Construction Sector in Albania Surpasses Europe





A recent Eurostat report on housing reveals that the construction sector in Albania is thriving more than any other European country. Eurostat measured the size of the construction sector across Europe, using the gross value added (GVA[1]) generated by this economic activity as a percentage of the total GVA.

For the European Union, the GVA percentage in construction fluctuated between 5% and 6% from 2010 to 2022. The highest indicator was 5.8% in 2010, decreasing to 5.1% in 2014-2017, rising again to 5.5% in 2020, 5.4% in 2021, and 5.5% in 2022.

Among Member States, 14 experienced a decline in the GVA share in construction from 2010 to 2022, with Spain, Bulgaria, and Cyprus having the most significant decreases. Hungary, Germany, and Lithuania, however, showed the highest growth in the construction sector.

In 2022, Austria led with 7.3%, followed by Finland and Romania, both at 7%, according to Eurostat.

Albania surpassed all, with construction accounting for 11.1% of the gross value added in 2022, twice the EU average.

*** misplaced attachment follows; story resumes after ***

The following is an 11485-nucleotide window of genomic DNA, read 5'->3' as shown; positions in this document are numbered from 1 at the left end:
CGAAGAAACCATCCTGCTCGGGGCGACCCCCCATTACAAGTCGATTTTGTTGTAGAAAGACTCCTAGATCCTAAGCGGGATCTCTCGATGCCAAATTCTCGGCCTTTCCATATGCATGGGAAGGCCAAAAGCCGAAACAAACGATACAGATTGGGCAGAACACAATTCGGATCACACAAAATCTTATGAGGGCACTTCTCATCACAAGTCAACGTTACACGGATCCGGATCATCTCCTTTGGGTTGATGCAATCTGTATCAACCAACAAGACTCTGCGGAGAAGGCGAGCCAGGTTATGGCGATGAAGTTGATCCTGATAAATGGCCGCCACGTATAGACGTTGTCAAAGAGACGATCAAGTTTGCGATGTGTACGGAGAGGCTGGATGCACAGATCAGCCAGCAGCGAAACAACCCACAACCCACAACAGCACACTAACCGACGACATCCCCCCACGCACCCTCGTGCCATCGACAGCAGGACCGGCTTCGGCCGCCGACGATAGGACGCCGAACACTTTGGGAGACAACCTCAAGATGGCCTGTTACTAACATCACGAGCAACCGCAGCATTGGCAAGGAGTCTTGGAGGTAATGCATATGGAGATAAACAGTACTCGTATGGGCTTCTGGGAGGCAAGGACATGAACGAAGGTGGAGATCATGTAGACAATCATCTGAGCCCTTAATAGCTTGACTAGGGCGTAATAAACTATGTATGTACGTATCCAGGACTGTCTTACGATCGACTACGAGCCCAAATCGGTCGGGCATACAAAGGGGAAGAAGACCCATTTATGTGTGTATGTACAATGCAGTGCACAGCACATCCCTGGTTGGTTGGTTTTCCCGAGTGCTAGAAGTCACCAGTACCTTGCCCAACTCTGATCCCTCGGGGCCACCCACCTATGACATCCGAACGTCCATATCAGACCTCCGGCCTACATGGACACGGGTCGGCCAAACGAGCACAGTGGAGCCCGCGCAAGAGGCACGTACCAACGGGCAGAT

Kosovo is the only country competing, as it demonstrated a similar trend with 10.7% in 2022. This contrasts with other regional countries like North Macedonia (6.2%), Montenegro (4.8%), Serbia (6.6%), and Bosnia and Herzegovina (5.2%).

Albania's 2022 indicator was the highest since 2014, signaling a resurgence after a decline that started in the late '90s. This growth is primarily led by construction in Tirana and tourist areas.

The trend is expected to continue, especially in the capital, where a record number of permits for residential construction were issued in 2022, totaling around 1.8 million square meters.

Looking ahead to 2023, Tirana municipality anticipates collecting 7 billion lekë from the Infrastructure Impact Tax, exceeding the initial plan of 5.5 billion lekë. This suggests a proactive approach in issuing construction permits.

This surge in construction occurs amid a population decline due to high emigration and natural aging. In 2022, Tirana's population increase hit a historic low, with fewer than 6,000 people, compared to about 20,000 in previous years.

Foreign investment in non-movable properties reached 222 million euros for the first nine months of 2023, showing a slight decline of 1.3% compared to the same period last year, unlike the double-digit growth observed in 2022. The slowing pace is attributed to rising prices, bringing Albania more in line with other regional countries like Croatia and Montenegro.